EMAC Left2 and EMAC Right2 are configured to operate on power from the PWRess power buss. Specifically, both EMAC Left2 and EMAC Right2 receive AC operating power from the ACess source and DC operating power from the DCess source. In addition, EMAC Left2 and EMAC Right2 are designed to operate in an emergency mode based on power provided by the DChot bus as discussed below.
The system 30 is designed to carry out built-in testing among the EMACs 44 to detect the loss of power from any of the primary power busses PWR1, PWR2 and PWRess. Such built-in testing can be carried out by configuring the EMACs 44 to poll each other via the communication bus 50, for example. If an EMAC 44 fails to respond to polling by another, for example, it can be assumed that power from the particular power buss servicing the EMAC 44 is unavailable or that the EMAC 44 itself has failed. The polling EMACs 44 then communicate such information to the BSCUs 40 via the bus 50. The BSCUs 40 in turn command the functioning EMACs 44 to revert to an alternate mode of braking. Other techniques for detecting the loss of power on one of the power busses or the failure of one of the components can be used without departing from the scope of the invention as will be appreciated.
For example, the BSCUs 40 may instead be configured to poll each EMAC 44 via the communication bus 50. If an EMAC 44 fails to respond, the BSCU(s) 40 recognize the problem EMAC 44 and in turn command the functioning EMACs 44 to revert to an alternate mode of braking.
The braking system 30 includes five primary operating modes for purposes of the present invention, including a normal mode, alternate mode 1, alternate mode 2, emergency mode and park (ultimate) mode. In each mode braking is available despite failure of a power buss, etc., as will now be explained with reference to FIGS. 4A-4D and 5A-5B.
FIGS. 4A-4D and 5A-5B illustrate the state of respective power busses and components within the system 30 with respect to time during different failure modes. A line level “A” in the figures indicates that the power buss or component is available and operational. A line level “IN” indicates that the power buss or component is inactive or unavailable. With respect to a line level between “A” and “IN”, this indicates that the brakes or components are partially available or operational as will be further described below.
Normal mode operation is defined as operation during which power from all the primary power busses PWR1, PWR2 and PWRess is available, and the BSCUs 40 and EMACs 44 are functional. Referring initially to FIG. 4A, normal mode operation is shown at a time prior to a failure time tf. As is shown, all of the power busses are available, the BSCUs 40 and EMACs 44 are receiving power and are operational. Moreover, each of the actuator modules 1-4 in the left brakes and right brakes are powered and operational.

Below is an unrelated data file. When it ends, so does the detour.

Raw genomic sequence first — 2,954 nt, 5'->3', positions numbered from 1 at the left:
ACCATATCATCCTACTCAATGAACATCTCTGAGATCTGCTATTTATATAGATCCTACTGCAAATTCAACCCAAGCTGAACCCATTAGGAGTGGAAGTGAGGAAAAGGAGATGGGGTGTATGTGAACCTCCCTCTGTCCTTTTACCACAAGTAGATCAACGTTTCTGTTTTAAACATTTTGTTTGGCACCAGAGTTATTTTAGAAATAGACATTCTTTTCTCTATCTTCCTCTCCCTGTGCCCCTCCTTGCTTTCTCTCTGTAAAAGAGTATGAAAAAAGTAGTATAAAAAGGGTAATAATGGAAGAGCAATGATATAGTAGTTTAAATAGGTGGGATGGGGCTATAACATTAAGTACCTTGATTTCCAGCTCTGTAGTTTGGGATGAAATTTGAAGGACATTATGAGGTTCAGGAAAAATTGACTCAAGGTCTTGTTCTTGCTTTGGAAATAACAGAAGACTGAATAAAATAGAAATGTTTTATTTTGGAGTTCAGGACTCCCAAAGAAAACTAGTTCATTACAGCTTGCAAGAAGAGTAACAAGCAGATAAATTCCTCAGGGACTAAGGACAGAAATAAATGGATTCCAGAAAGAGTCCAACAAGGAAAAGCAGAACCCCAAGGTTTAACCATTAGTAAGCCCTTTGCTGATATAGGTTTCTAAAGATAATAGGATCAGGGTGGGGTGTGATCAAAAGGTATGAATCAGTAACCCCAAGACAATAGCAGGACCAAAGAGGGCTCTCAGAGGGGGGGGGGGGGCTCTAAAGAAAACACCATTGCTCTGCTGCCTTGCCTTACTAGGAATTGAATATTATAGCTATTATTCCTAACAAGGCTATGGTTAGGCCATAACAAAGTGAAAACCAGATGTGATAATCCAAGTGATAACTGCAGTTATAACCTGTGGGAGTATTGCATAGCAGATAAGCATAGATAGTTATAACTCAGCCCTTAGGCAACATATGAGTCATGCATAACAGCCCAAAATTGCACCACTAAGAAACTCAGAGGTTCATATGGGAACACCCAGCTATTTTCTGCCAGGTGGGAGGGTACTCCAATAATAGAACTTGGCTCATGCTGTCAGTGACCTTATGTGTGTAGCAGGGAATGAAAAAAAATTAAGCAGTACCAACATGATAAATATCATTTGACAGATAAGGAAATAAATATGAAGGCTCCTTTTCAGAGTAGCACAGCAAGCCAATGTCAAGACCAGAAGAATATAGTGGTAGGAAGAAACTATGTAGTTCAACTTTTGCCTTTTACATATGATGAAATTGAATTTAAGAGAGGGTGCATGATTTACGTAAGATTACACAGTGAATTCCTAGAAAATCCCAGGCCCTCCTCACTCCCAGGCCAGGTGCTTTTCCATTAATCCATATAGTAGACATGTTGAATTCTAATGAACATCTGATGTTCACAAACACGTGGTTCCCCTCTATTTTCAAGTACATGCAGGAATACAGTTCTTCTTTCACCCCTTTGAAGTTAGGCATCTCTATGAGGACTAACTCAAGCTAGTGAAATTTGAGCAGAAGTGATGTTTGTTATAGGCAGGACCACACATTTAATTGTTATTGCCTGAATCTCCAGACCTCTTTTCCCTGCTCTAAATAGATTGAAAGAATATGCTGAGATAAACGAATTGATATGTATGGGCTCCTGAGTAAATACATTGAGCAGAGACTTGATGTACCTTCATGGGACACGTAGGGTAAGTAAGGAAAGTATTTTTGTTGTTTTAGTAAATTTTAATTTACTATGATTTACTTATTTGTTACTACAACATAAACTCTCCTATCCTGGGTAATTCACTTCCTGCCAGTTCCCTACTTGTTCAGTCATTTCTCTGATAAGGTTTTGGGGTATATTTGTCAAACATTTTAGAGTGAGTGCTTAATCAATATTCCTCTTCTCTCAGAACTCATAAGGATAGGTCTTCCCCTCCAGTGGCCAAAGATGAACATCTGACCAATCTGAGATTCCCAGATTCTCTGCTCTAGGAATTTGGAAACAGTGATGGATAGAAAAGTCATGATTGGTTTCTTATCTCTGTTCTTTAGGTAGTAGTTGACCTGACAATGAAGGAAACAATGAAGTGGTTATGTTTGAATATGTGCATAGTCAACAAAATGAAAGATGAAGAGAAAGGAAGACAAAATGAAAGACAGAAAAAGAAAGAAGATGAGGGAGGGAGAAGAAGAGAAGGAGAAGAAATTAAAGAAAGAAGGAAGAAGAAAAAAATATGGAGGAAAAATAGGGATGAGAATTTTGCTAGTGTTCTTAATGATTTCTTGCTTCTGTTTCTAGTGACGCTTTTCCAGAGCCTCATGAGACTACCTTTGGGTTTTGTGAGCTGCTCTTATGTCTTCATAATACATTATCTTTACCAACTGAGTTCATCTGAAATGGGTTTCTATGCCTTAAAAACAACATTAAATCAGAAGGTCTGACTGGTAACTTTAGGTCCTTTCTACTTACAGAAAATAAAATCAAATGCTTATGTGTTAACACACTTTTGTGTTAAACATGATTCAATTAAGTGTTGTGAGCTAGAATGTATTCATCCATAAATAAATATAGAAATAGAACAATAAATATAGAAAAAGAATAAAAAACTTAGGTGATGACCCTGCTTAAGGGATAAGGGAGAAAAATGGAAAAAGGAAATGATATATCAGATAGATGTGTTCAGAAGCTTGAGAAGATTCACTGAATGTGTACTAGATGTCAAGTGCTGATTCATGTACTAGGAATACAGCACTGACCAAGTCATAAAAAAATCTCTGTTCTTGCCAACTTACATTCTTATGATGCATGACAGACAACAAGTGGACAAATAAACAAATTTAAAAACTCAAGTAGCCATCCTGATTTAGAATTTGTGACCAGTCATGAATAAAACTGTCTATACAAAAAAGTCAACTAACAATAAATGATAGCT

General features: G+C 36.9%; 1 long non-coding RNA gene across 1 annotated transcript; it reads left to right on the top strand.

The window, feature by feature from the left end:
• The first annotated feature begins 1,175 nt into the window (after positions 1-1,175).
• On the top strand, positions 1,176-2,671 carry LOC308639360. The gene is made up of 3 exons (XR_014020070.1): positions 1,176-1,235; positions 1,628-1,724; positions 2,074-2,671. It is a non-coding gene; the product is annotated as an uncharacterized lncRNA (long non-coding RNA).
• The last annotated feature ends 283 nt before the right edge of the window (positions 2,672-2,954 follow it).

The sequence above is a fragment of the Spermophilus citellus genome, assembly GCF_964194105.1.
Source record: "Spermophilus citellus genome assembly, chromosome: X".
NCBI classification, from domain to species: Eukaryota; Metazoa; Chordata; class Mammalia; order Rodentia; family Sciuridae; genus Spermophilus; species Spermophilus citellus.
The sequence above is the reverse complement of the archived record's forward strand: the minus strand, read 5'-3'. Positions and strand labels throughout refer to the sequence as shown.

Alternate mode 1 is defined as operation during which the power buss PWR1 or PWR2 is unavailable due to failure, for example, but the power buss PWRess remains available.
FIG. 4A illustrates a particular example where, at a failure time tf, the power buss PWR1 (AC1/DC1) fails. As noted above, such failure may occur due to engine failure, power converter failure, broken power cable, etc. Since BSCU1 is powered by the power buss PWR1, BSCU1 will stop functioning at time tf as represented in FIG. 4A. However, since BSCU1 and BSCU2 are redundant and BSCU2 still receives operating power from the power buss PWR2 (AC2/DC2), brake control operation and antiskid processing may still be carried out.
Since EMAC Left1 receives power from the power buss PWR1, it also becomes unavailable at time tf. Because EMAC Left1 becomes unavailable, the actuator modules 1 and 3 controlled by the EMAC in the left brakes are disabled. Nevertheless, each of the remaining EMACs 44 remain operational. Accordingly, two of the four actuator modules (i.e., 2 and 4) remain available for braking as controlled by the EMAC Left2. Ordinarily this would result in a loss of 50% of the total available braking force on the left wheels 36. However, the EMACs 44 are designed to increase the upper force limit exerted by the respective actuator modules 1-4 in the alternate mode.
For example, the limit for the maximum braking force applied by each of the remaining two actuators 2 and 4 is increased by the EMAC Left2 by 60%. Hence, the total braking force for the left brakes can achieve 80% of the normal braking capability. In another example, the maximum braking force limit can be adjusted by some other amount.
The aforementioned built-in testing detects the loss of the power buss PWR1. This results in the BSCU2 informing the EMAC Left2 to increase the braking force limit. Even absent such compensation, 50% braking is still available. Thus, as is shown in FIG. 4A, partial braking for the left brakes is available even after time tf.